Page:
Niall Morris told us about his PhD project – to derive a new prediction model that could help to improve the way we diagnose NSTEMI using the ECG. Niall compared the ECG to Bruce Forsyth. Brucey was born only 20 years after we started using the ECG in practice. Niall reminded us that, “Just like the ECG, he may be getting on a bit but he’s still relevant”. But while the ECG is a great test, the rate of misinterpretation is really substantial – and the criteria we use right now miss a big proportion of acute coronary occlusions. Could we do better? And could this turn Niall into the next Steve Smith? We’ll see but it’s looking promising!…
After the break, we heard from an inspiring research nurse – Lisa Murthen – who (together with Richard Parris, ED consultant, and a great team) has set up a research team in Bolton – a District General (community) hospital. It was inspirational to hear how this CAN be done – and done well.
Following that, Richard Carden and I presented some unpublished data on gender distribution at conferences and some research that could be a game changer for high sensitivity troponin (more on those another time).
Naomi Reeves presented a terrific review of the evidence around the use of age-adjusted D-dimer cut-offs for venous thromboembolism as well as a great two-centre retrospective study of the same. The sensitivity of the age-adjusted cut-off was approximately 93% (you’ll have to wait until the findings are published to find out more) and the big question is whether the small sacrifice in sensitivity justifies the reduction in imaging rates.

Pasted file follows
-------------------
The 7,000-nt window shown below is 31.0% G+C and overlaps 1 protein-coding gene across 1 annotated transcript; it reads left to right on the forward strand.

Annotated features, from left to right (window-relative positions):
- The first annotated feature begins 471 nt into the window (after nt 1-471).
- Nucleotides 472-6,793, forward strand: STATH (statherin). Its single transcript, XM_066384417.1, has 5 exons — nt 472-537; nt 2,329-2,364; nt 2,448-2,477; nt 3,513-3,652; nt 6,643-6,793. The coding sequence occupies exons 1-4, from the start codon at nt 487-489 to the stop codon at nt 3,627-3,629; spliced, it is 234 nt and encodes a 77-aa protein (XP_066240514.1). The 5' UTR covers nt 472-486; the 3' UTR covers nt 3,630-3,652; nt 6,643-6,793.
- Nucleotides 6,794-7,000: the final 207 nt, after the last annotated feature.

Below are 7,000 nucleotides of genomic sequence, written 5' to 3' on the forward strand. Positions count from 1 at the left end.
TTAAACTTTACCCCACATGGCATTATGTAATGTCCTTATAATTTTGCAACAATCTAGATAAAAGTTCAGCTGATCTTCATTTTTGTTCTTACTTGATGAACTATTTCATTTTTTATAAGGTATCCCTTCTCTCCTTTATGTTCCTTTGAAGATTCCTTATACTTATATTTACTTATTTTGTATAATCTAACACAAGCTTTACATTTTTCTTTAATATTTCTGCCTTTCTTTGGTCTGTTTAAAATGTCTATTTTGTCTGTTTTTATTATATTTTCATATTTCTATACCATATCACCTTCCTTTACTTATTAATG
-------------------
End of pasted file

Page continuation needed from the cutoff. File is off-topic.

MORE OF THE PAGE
Manchester is also home to UK-TARN (Trauma Audit & Research Network), which all of our major trauma centres must report data to. Antoinette Edwards, Director of Operations, also presented some preliminary (as yet unpublished) findings about the development of patient related outcome measures (PROMS). We don’t want to give the game away but the image below will tell you something about what Antoinette and her team are trying to achieve and what a PROM actually is.
Finally, Dan Horner brought the afternoon to a climax by telling us about his ongoing work to optimise post-resuscitation care for patients who have achieved spontaneous return of circulation after atraumatic cardiac arrest. Dan told a story about such a patient who arrived at a community hospital with the ECG below. What would you do? Admit the patient to your ED? Or tell the paramedics to drive on to the Heart Attack Centre for primary PCI? I can tell you that a straw poll of the audience showed clear equipoise. Is it time for a trial? Maybe…
All in all, the afternoon was a huge success. It was terrific to hear about so much work going on – and there’s so much more that we couldn’t cover as well – including our work in triage, suffering, point of care testing, major trauma care, humanitarian & disaster medicine and so much more.
We hope it might have inspired some more people to get involved. There are plenty of ways to do so. Why not start by writing a Best BET? Or by obtaining your Good Clinical Practice certificate so you contribute to our ongoing clinical research?
There’s no better way to be at the cutting edge. After all, who else is already giving serrelaxin to patients with acute decompensated heart failure? Who knows – we might be among the first to give a landmark new treatment. The only way to find out is to get the evidence – and that’s just what we’re doing!
All the best,